shim the neck pocket? i did that to get them just right so they are flush. it looks like it would be a hassle to grind all of them down and they look pretty low to me anyway so a shim wont hurt, yes i stand by the shim idea looking at it more you would have to grind a lot off them screws it's not worth it
     
    Last edited: Dec 9, 2019
    graybeard65 and 8barlouie like this.
  10. WingedWords

    WingedWords Tele-Holic

    Age:
    69
    Posts:
    979
    Joined:
    Feb 4, 2015
    Location:
    UK and EU
    20191209_125800.jpg

    Smiley face etc.
     
  11. Chunkocaster

    Chunkocaster Poster Extraordinaire

    Posts:
    8,946
    Joined:
    Aug 10, 2018
    Location:
    In space with Ziggy
    Mine stick up a mile high yet for some reason i never feel them. I think there might even be some skin in the hex holes.

    I would file the bottom down so the tops of the screws are level with the saddles if they bothered me.
     
    nojazzhere and graybeard65 like this.
  12. FenderGuy53

    FenderGuy53 Poster Extraordinaire

    Posts:
    6,440
    Joined:
    May 14, 2008
    Location:
    Marion, NC
    IIRC, you can buy shorter saddle screws (check out Darren Riley in NC), or...

    swap out the ashtray for a modern bridge, or...

    adapt WingedWords solution. ;)
     
    graybeard65 and Andy B like this.
  13. baiff

    baiff Tele-Holic

    Posts:
    899
    Joined:
    Jul 17, 2011
    Location:
    FLOOR-AH-DUH
    I know that Callahan sells the shorter set screws but I don't know if they will fit in saddles other then theirs. I have a new set of comp steel saddles with the short screws and they are great. I also have other teles with the protruding screws and they don't bother me.
     
    graybeard65 likes this.
  14. schmee

    schmee Poster Extraordinaire Silver Supporter

    Posts:
    8,506
    Joined:
    Jun 2, 2003
    Location:
    northwest
    Options:
    1)Just buy shorter screws (beware there are two different thread types)
    or
    2)File the bottoms down, it's hard to find the right length. Error to the short side as there is plenty of thread in the barrel. I often end up cutting them with a strong pair of lineman's pliers firs then file flat if there's much to take off.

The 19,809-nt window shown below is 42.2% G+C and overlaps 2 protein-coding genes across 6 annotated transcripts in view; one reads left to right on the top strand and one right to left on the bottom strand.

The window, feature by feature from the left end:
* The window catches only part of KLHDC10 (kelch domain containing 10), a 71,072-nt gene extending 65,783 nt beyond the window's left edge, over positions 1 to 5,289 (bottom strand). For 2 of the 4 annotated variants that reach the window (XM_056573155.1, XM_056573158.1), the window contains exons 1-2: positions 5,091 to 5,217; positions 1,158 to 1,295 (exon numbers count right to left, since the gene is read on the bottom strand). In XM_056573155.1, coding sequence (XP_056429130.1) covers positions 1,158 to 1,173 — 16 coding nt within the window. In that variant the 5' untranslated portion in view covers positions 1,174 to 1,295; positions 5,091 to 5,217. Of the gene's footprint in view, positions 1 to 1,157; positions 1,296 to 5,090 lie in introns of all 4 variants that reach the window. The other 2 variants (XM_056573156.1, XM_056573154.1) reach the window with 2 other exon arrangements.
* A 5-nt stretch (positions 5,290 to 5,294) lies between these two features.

or
    3) shim the neck heel end so they end up screws flush/barrels up.

    #2 is probably best although it's a PITA, unless you have a music store that carries a good selection of bridge insert screws.
     
    graybeard65 likes this.
  15. Corvus

    Corvus Tele-Meister

    Age:
    70
    Posts:
    176
    Joined:
    May 22, 2019
    Location:
    Birmingham UK
    I need to take as much 2.5mm off the bottom of two of mine. If you decide to grind the screws do make sure you are holding them in something secure - I'd suggest in a threaded device because, given half a chance, they will escape into space and immediately assume a chameleon-like camouflage against wherever they are hiding! I'd recommend getting some spares - they are available.
     
    nojazzhere, graybeard65 and MrGibbly like this.
  16. telepraise

    telepraise Tele-Holic

    Age:
    64
    Posts:
    721
    Joined:
    Feb 27, 2017
    Location:
    Tampa Bay
    MonsterBolts.com on ebay sells 6 and 8mm sets for a few bucks (and includes the dinky allen wrench for them). WAY easier than trying to grind those little suckers
     
    graybeard65 and dinomike77 like this.
  17. dinomike77

    dinomike77 Tele-Meister

    Posts:
    299
    Joined:
    Aug 27, 2004
    Yeah, I play with my hand an bored on the bridge, for better or worse. I also vote for buying an assortment of screws and just selecting the one that doesn’t stick up in a given saddle. I also trim and file the intonation screws so they don’t come above the plane of the strings. The only thing that still digs into my hand occasionally are the little tabs in the corners where the plate is folded for the ashtray cover, but it’s not enough to worry about.


    Sent from my iPhone using Tapatalk
     
    graybeard65 likes this.
  18. Dan German

    Dan German Poster Extraordinaire Silver Supporter

    Posts:
    9,128
    Joined:
    Feb 21, 2008
    Location:
    Left of the Left Coast
    Eewww...
     
    Chunkocaster likes this.
  19. 8barlouie

    8barlouie Friend of Leo's Silver Supporter

    Age:
    60
    Posts:
    3,945
    Joined:
    May 9, 2015
    Location:
    Southeast Massachusetts
    I like the idea of shimming the neck. Those saddles are awfully close to the bridge.
     
    graybeard65 and ben smith like this.
  20. Cheap Trills

    Cheap Trills Tele-Meister Silver Supporter

    Posts:
    480
    Joined:
    May 11, 2016
    Location:
    Brooklyn, NY
    already suggested, but will second -- shorter screws, they're easy to find online.
     
    graybeard65 likes this.
IMPORTANT: Treat everyone here with respect, no matter how difficult!
No sex, drug, political, religion or hate discussion permitted here.


  1. This site uses cookies to help personalise content, tailor your experience and to keep you logged in if you register.
    By continuing to use this site, you are consenting to our use of cookies.